Archive for the ‘peace’ tag

#  Comparative World Peacefulness →

January 20th, 2014 at 17:58 // In Worth Knowing 

Speaking of peace, my map-loving eye was caught by this map of peacefulness shared by @Amazing_Maps.Global_Peace_Index.svg

#  Peaceful School Reforms →

January 20th, 2014 at 16:39 // In Worth Knowing 

Dave Pell’s NextDraft is a great way to find cool things on the internet. In a recent issue he linked two stories about novel methods schools to improve peacefulness and safety other than the too conventional in America metal detectors and police officers.

#  Economics, Big Macs, and Coca-Cola

July 28th, 2008 at 22:07 // In Worth Knowing 

I’ve documented before The Economist’s penchant for unusual economic indicators. The classic example, the Big Mac index — in which the price of the sandwich serves as a proxy for purchasing power parity (PPP), has been unveiled for 2008.

Perhaps more novelly, the magazine’s Africa correspondent, Jonathan Ledgard, offers the intriguing possibilty that sales of Coca-Cola are a signal of how peaceful and prosperous a given area of the continent is. (via Passport)

#  Zoologists Study Moscow’s Stray Dogs →

May 28th, 2008 at 10:50 // In Worth Knowing 

Apparently dogs, like people, are made peaceful by oppulence:

Adaptations by individual dogs have added up to a dramatic shift in canine culture. Begging is a submissive activity, so today there are fewer all-out interpack wars, which sometimes used to last for months, according to Mr. Poyarkov. Within packs there are more stable social hierarchies that allow the whole group to prosper.

(via, where Cliff Kuang is making me feel like a chump)

#  The Nabka’s 60th Anniversary →

May 19th, 2008 at 13:29 // In Worth Reading 

It’s not surprising that Israel’s 60th anniversary has gotten a lot more ink than the 60th anniversary of the coincident nabka (catastrophe). Yesterday, Elias Khoury wrote an Op-Ed adressing the latter.

Israel has depicted the problem as rooted in the Arab world’s refusal to recognize Israel’s right to exist. But even after the majority of Arab states demonstrated their recognition of this right by supporting the Saudi peace initiative of 2002, nothing changed; in fact, things became worse. To Palestinians, the true problem lies in Israel’s rejection of the Palestinian right to an independent state, and in the prevailing Israeli culture’s refusal to recognize that Palestinians were themselves victims of forced expulsion from their lands.

Recognizing the sufferings of the victim, even if they are of the victim of a victim, is the necessary condition for an exit from this long and tragic tunnel. However, as the Italian philosopher Antonio Gramsci suggests, it is difficult to maintain the optimism of the will in the face of the pessimism of the intellect.

Pessimism of the will is what we are living today in the Middle East. It is a pessimism that warns not only of the danger of recurring episodes of catastrophe as Arab societies break apart, but of the dismal prospect of an endless war that will provoke future tragedies in the 21st century.

#  Hamas and Violence →

March 29th, 2008 at 16:21 // In Worth Knowing 

The complexities of the Israel-Fatah-Hamas are often lost on me. But this I was heartened by:

However, Hamas is now attempting to sell the virtues of a ceasefire to a battered people accustomed to talk of “steadfastness” and “resistance”. A group of leading thinkers is to visit universities and hold symposia to convince Gazans that a period of calm will help lift the siege and rebuild their disappearing economy.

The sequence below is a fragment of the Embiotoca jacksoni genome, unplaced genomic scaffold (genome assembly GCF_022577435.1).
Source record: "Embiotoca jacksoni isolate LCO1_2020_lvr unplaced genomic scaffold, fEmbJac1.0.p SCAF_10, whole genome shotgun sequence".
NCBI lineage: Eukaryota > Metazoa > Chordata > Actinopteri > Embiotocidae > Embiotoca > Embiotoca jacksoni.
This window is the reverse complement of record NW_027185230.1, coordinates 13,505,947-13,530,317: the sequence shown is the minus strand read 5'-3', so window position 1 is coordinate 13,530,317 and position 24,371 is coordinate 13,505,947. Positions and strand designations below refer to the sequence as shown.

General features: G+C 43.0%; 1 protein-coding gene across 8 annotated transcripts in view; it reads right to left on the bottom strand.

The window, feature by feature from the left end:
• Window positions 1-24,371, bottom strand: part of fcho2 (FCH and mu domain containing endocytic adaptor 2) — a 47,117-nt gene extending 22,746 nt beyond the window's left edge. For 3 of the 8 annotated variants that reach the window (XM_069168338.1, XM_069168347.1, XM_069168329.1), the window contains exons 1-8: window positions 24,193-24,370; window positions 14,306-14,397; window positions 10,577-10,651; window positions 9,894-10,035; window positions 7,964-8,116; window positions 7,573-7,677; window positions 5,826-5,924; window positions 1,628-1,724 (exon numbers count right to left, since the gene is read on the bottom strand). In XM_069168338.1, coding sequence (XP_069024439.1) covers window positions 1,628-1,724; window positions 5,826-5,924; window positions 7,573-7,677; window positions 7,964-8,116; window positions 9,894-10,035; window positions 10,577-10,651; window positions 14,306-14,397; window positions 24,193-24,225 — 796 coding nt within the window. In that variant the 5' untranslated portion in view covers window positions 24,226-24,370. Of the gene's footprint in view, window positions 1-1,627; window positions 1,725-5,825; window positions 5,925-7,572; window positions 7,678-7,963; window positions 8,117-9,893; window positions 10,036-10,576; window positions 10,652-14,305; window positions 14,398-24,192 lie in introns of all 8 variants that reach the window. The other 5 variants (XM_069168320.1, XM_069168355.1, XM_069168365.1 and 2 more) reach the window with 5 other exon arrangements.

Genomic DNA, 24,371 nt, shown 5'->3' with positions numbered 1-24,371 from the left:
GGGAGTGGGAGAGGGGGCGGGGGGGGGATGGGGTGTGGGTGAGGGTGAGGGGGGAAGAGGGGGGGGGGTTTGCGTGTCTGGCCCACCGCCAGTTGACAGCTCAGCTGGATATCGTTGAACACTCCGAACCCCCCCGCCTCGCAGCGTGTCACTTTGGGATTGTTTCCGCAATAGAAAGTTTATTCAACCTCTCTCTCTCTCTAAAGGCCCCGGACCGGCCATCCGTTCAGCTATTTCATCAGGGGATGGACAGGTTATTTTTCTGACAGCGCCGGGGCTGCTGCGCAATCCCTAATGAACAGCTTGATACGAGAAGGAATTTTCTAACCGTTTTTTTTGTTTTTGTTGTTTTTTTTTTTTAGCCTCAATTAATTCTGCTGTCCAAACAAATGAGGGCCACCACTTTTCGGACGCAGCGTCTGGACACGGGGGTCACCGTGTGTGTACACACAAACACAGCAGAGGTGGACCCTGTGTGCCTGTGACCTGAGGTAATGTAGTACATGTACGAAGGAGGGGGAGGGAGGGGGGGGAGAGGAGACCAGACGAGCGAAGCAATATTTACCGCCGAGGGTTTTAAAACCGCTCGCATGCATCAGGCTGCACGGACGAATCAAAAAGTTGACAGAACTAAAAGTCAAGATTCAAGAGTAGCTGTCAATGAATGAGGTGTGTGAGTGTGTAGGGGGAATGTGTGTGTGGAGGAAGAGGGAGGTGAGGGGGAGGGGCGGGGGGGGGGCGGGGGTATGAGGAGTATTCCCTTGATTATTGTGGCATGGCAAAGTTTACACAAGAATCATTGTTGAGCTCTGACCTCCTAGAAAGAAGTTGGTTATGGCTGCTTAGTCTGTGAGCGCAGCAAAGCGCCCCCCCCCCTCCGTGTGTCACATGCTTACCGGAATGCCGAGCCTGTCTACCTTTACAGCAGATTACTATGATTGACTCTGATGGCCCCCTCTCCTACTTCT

Though that hardly means that a resolution is suddenly within sight, I can’t see this as a bad thing.

#  Should the world talk to Hamas? →

March 24th, 2008 at 17:11 // In Worth Considering 

The CS Monitor asks a question that should be answered quickly (and affirmatively).

The hand-wringing over talking to Hamas reflects a shift away from the black-and-white diplomatic approach of President Bush’s first term to a more realist and results-oriented tendency in the second. If the US can talk to archenemy Iran to get something it wants in Iraq, the reasoning goes, then why not explore what might be gained from someone sitting down with Hamas?

#  Peace Sign is Fifty →

March 21st, 2008 at 9:43 // In Worth Knowing 

I’m actually a day late, but still interesting. Bonus points to those who knew that is was based on the letters N and D (for nuclear disarmament) in semaphore. More bonus points to those that knew semaphore is flag signaling.

(via clusterflock)

#  To End All Wars →

March 17th, 2008 at 12:09 // In Worth Considering 

An odd way to find a way to end human wars, but not without value: study other primates. The answer for bonobos:

“No deadly warfare,” de Waal says, “little hunting, no male dominance, and enormous amounts of sex.” Their promiscuity, he speculates, reduces violence both within and between bonobo troops, just as intermarriage does between human tribes. What may start out as a confrontation between two bonobo communities can turn into socializing, with sex between members, grooming, and play.

And humans:

De Waal has also reduced conflict among monkeys by increasing their interdependence and ensuring equal access to food. Applying these lessons to humans, de Waal sees promise in alliances, such as the European Union, that promote trade and travel and hence interdependence. “Foster economic ties,” he says, “and the reason for warfare, which is usually resources, will probably dissipate.”

(via clusterflock)

#  I’m Having a Stroke →

March 16th, 2008 at 22:41 // In Worth Seeing 

Neuroanatomist Jill Bolte Taylor had a stroke. And though I’m sure some will dismiss her conclusion about the experience as “new-agey claptrap,” it’s a story worth listening to.

(via kottke)